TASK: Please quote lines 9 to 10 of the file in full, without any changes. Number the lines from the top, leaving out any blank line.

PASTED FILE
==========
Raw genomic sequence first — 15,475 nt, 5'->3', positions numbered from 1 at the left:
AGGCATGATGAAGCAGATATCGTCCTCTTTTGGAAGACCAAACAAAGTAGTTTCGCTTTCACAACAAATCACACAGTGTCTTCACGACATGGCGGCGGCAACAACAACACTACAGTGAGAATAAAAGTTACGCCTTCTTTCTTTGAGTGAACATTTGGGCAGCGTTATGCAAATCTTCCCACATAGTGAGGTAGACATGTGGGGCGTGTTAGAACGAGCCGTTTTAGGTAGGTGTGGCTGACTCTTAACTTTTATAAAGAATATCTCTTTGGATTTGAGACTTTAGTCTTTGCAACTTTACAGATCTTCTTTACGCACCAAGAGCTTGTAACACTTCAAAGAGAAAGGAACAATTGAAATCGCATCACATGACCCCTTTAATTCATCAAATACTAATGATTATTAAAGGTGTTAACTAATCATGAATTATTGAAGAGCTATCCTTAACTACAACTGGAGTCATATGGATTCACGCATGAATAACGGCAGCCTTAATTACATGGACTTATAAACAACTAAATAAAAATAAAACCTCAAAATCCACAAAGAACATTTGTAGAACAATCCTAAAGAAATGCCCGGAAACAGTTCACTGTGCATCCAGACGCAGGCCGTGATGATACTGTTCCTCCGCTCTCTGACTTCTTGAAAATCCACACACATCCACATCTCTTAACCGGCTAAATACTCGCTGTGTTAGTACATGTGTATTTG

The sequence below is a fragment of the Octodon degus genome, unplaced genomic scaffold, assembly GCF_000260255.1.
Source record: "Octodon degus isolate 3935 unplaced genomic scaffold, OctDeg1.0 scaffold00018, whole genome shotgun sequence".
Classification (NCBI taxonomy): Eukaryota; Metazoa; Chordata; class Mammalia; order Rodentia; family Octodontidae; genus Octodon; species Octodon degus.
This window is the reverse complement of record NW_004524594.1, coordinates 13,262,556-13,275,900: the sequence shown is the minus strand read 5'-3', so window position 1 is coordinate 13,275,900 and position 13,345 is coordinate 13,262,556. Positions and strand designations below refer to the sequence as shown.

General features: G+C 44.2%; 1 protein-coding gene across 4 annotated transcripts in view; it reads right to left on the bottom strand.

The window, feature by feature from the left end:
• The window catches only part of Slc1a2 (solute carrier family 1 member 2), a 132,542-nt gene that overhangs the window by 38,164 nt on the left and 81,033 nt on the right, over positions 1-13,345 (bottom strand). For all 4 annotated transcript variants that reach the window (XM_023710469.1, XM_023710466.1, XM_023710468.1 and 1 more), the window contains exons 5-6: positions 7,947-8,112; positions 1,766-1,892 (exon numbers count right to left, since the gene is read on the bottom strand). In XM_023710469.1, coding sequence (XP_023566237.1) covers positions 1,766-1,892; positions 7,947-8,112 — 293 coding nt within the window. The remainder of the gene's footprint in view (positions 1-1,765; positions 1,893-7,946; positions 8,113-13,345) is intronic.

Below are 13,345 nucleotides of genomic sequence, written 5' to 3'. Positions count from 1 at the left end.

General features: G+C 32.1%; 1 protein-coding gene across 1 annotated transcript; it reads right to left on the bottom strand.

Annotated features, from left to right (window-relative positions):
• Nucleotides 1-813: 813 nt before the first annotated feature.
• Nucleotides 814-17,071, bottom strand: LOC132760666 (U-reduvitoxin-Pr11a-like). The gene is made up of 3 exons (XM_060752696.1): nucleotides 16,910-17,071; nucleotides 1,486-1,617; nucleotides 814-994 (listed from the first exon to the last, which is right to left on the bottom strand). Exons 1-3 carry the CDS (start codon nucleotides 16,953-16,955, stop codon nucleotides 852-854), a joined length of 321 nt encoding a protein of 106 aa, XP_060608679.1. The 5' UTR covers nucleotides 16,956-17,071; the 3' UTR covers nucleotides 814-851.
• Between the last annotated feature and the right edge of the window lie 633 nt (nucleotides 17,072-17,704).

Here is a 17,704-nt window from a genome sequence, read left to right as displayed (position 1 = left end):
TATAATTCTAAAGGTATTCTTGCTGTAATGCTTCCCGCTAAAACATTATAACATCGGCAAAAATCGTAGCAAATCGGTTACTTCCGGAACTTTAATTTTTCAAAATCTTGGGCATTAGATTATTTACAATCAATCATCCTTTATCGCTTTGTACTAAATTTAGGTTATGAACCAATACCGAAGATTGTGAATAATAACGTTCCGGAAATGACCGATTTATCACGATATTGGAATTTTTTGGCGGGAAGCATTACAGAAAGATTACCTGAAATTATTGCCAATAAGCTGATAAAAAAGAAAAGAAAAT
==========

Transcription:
• The window catches only part of Slc1a2 (solute carrier family 1 member 2), a 132,542-nt gene that overhangs the window by 38,164 nt on the left and 81,033 nt on the right, over positions 1-13,345 (bottom strand). For all 4 annotated transcript variants that reach the window (XM_023710469.1, XM_023710466.1, XM_023710468.1 and 1 more), the window contains exons 5-6: positions 7,947-8,112; positions 1,766-1,892 (exon numbers count right to left, since the gene is read on the bottom strand). In XM_023710469.1, coding sequence (XP_023566237.1) covers positions 1,766-1,892; positions 7,947-8,112 — 293 coding nt within the window. The remainder of the gene's footprint in view (positions 1-1,765; positions 1,893-7,946; positions 8,113-13,345) is intronic.

Below are 13,345 nucleotides of genomic sequence, written 5' to 3'. Positions count from 1 at the left end.